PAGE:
We all deserve a summer vacation. Whether you’re shaking off the winter or escaping the heat from down south, few places offer more spectacular scenery than the Pacific Northwest. If you spend your days dreaming of all the delicious cuisine you want to eat on your travels, considering where you might plan a resort stay, or even looking up routes for an off-the-beaten-path road trip, consider these must-see PNW destinations. They might just change your plans.
1. San Juan Island, Washington: The San Juan Islands, a group of islands of which San Juan Island is one, get half the rainfall of nearby Seattle and Portland but offer just as much beauty. Take a ferry to this most populous island in the archipelago or, for a real adventure, fly in a sea plane. From there, wander the shops at Friday Harbor, bring a picnic to Lime Kiln Point, and watch for whales or shuck your own fresh oysters at Westcott Bay Shellfish.
2. Columbia River Gorge, Oregon / Washington: The Columbia River is what divides the majority of Oregon and Washington, and its remarkable vistas make it clear why neither state would want to part with it. Although sections of the gorge burned in 2017, it’s still a stunning location for hiking, water sports, or a scenic road trip. Stop at the impressive Multnomah Falls, the second-highest year-round waterfall in the country; try your hand at paddle boarding or even kite boarding in Hood River; and have an afternoon wine-tasting at one of the more than 30 wineries in the area.
3. Mount Rainier National Park, Washington: You could spend a lifetime wandering the awe-inspiring trails surrounding Mount Rainier and never get enough. While we definitely recommend taking a hike, summertime means you can also drive a circle around the towering volcano or take the most scenic route on the Chinook Byway. Want to stay for the night? Rent the Cedar Creek Treehouse, which has its own observatory, swings, and a suspension bridge — which you’ll need, since you’ll be sleeping 80 feet above the ground!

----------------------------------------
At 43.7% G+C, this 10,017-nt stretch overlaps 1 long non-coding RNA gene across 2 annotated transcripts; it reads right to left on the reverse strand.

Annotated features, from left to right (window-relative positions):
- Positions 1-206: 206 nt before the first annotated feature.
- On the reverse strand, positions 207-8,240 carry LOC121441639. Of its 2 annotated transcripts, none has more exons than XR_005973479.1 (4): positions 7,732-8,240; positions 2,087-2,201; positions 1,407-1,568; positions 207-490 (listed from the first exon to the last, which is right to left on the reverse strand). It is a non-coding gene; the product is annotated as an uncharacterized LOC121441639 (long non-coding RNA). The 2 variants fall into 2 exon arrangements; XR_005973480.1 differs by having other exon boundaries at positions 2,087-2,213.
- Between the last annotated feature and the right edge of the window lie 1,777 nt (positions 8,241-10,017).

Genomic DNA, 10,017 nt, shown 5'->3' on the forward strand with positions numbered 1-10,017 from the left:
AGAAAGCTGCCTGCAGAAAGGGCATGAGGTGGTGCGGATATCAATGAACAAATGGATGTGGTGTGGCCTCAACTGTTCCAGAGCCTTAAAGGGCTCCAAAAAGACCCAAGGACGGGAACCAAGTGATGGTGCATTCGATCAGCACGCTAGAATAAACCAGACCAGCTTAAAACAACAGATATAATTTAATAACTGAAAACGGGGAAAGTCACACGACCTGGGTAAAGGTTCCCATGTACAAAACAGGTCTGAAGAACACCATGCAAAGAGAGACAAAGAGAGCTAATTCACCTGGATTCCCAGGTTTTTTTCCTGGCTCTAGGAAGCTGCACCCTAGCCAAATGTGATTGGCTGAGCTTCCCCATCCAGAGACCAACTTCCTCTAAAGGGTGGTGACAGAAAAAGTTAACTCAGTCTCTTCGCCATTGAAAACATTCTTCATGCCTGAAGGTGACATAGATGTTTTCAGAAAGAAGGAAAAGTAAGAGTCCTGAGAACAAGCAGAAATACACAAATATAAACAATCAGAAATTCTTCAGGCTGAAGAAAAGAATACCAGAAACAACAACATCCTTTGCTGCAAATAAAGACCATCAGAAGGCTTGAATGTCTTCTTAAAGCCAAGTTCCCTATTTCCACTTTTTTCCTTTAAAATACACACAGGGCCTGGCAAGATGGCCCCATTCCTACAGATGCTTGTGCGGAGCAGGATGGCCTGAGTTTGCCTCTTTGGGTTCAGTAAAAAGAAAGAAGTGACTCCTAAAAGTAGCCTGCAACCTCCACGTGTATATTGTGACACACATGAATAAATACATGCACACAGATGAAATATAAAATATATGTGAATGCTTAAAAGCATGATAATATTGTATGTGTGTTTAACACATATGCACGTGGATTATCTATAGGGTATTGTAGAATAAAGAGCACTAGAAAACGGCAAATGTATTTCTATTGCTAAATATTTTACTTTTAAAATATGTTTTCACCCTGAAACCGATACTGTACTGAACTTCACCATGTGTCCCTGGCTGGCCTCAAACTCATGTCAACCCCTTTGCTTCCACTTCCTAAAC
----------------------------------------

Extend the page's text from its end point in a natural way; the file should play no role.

4. Lassen Volcanic National Park, Northern California: While this might not look like the typical Pacific Northwest, volcanic activity is the bedrock of the stunning landscapes we’ve come to recognize in the region. Lassen lets you beat the crowds you’d find at Yosemite and still get a glimpse of volcanic power. See hydrothermal features such as roaring fumaroles (steam and volcanic-gas vents), mud pots, and boiling pools from the safety of sturdy walkaways, and visit breathtaking lakes and tall forests.
5. Crater Lake National Park, Oregon: Crater Lake is hard to adequately capture in pictures, but it’s exactly what it sounds like — a lake that formed in the crater center of a long-ago exploded volcano. The resulting 1,949-foot-deep lake is the deepest in the United States and ninth-deepest in the world. Take the 33-mile drive around the lake, venture out on the water on a boat tour, and sleep for the night at the Crater Lake Lodge so you can sneak out after dark to get one of the best views of the Milky Way in America.
6. Crescent City, Northern California: After being devastated by a tsunami in 1964, Crescent City has rebuilt with a beautiful waterfront town. Visit Battery Point Lighthouse, which is only accessible at low tide, for a gorgeous panoramic view. When you’ve got your fill of the sea, take a trip to Del Norte Coast Redwoods State Park, which is home to old-growth coast redwood trees.
7. Cannon Beach, Oregon: If you want more from a beach than just a great place to tan, plan a stop at Cannon Beach, a standout among many spectacular towns along the Oregon Coast. Known for large, looming Haystack Rock, the beach is home to tide pools where you may spot starfish or crab, and are certain to see many anemone. Take a horseback ride along the beach, hike up to Ecola Point, and see Hug Point where the remnants of a primitive road still remain — just make sure to go at low tide.
What are your favorite spots to visit in the Pacific Northwest? Let us know on Twitter @BritandCo!
(Photos via Getty)